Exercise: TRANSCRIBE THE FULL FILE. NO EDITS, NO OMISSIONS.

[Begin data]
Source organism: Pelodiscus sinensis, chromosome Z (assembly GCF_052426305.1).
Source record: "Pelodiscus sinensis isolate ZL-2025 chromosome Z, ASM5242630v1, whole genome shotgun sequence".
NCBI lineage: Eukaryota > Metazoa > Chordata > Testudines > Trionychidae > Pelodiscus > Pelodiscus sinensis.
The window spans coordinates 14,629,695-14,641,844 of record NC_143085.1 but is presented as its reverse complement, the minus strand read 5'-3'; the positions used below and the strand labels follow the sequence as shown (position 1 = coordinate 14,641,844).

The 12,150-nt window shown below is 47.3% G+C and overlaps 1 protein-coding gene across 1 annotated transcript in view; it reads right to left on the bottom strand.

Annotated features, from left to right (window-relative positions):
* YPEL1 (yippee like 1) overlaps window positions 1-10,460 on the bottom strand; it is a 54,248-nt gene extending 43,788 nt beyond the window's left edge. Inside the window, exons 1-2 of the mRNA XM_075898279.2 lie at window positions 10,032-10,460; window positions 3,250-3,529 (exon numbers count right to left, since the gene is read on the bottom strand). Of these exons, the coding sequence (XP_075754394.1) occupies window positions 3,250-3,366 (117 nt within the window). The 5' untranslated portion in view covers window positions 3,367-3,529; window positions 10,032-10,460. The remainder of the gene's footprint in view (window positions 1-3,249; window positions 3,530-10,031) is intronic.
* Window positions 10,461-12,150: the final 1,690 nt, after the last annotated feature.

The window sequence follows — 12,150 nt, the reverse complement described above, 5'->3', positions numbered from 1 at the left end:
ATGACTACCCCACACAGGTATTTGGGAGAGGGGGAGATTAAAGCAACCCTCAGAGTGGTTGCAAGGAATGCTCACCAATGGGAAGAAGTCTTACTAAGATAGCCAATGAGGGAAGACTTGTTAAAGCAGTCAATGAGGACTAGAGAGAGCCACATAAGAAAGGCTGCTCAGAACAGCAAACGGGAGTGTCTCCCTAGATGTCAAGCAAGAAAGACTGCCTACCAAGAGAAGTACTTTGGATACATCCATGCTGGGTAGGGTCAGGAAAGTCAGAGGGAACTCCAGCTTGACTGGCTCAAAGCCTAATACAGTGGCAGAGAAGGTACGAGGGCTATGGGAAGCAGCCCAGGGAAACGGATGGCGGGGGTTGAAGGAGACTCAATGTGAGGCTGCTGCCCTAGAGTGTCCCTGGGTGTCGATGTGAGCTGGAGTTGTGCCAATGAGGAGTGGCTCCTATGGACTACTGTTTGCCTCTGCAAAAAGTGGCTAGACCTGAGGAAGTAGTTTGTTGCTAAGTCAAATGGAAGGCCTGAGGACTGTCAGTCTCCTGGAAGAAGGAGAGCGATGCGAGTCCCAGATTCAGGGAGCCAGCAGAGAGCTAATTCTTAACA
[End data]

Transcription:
Source organism: Pelodiscus sinensis, chromosome Z (assembly GCF_052426305.1).
Source record: "Pelodiscus sinensis isolate ZL-2025 chromosome Z, ASM5242630v1, whole genome shotgun sequence".
NCBI lineage: Eukaryota > Metazoa > Chordata > Testudines > Trionychidae > Pelodiscus > Pelodiscus sinensis.
The window spans coordinates 14,629,695-14,641,844 of record NC_143085.1 but is presented as its reverse complement, the minus strand read 5'-3'; the positions used below and the strand labels follow the sequence as shown (position 1 = coordinate 14,641,844).

The 12,150-nt window shown below is 47.3% G+C and overlaps 1 protein-coding gene across 1 annotated transcript in view; it reads right to left on the bottom strand.

Annotated features, from left to right (window-relative positions):
* YPEL1 (yippee like 1) overlaps window positions 1-10,460 on the bottom strand; it is a 54,248-nt gene extending 43,788 nt beyond the window's left edge. Inside the window, exons 1-2 of the mRNA XM_075898279.2 lie at window positions 10,032-10,460; window positions 3,250-3,529 (exon numbers count right to left, since the gene is read on the bottom strand). Of these exons, the coding sequence (XP_075754394.1) occupies window positions 3,250-3,366 (117 nt within the window). The 5' untranslated portion in view covers window positions 3,367-3,529; window positions 10,032-10,460. The remainder of the gene's footprint in view (window positions 1-3,249; window positions 3,530-10,031) is intronic.
* Window positions 10,461-12,150: the final 1,690 nt, after the last annotated feature.

The window sequence follows — 12,150 nt, the reverse complement described above, 5'->3', positions numbered from 1 at the left end:
ATGACTACCCCACACAGGTATTTGGGAGAGGGGGAGATTAAAGCAACCCTCAGAGTGGTTGCAAGGAATGCTCACCAATGGGAAGAAGTCTTACTAAGATAGCCAATGAGGGAAGACTTGTTAAAGCAGTCAATGAGGACTAGAGAGAGCCACATAAGAAAGGCTGCTCAGAACAGCAAACGGGAGTGTCTCCCTAGATGTCAAGCAAGAAAGACTGCCTACCAAGAGAAGTACTTTGGATACATCCATGCTGGGTAGGGTCAGGAAAGTCAGAGGGAACTCCAGCTTGACTGGCTCAAAGCCTAATACAGTGGCAGAGAAGGTACGAGGGCTATGGGAAGCAGCCCAGGGAAACGGATGGCGGGGGTTGAAGGAGACTCAATGTGAGGCTGCTGCCCTAGAGTGTCCCTGGGTGTCGATGTGAGCTGGAGTTGTGCCAATGAGGAGTGGCTCCTATGGACTACTGTTTGCCTCTGCAAAAAGTGGCTAGACCTGAGGAAGTAGTTTGTTGCTAAGTCAAATGGAAGGCCTGAGGACTGTCAGTCTCCTGGAAGAAGGAGAGCGATGCGAGTCCCAGATTCAGGGAGCCAGCAGAGAGCTAATTCTTAACA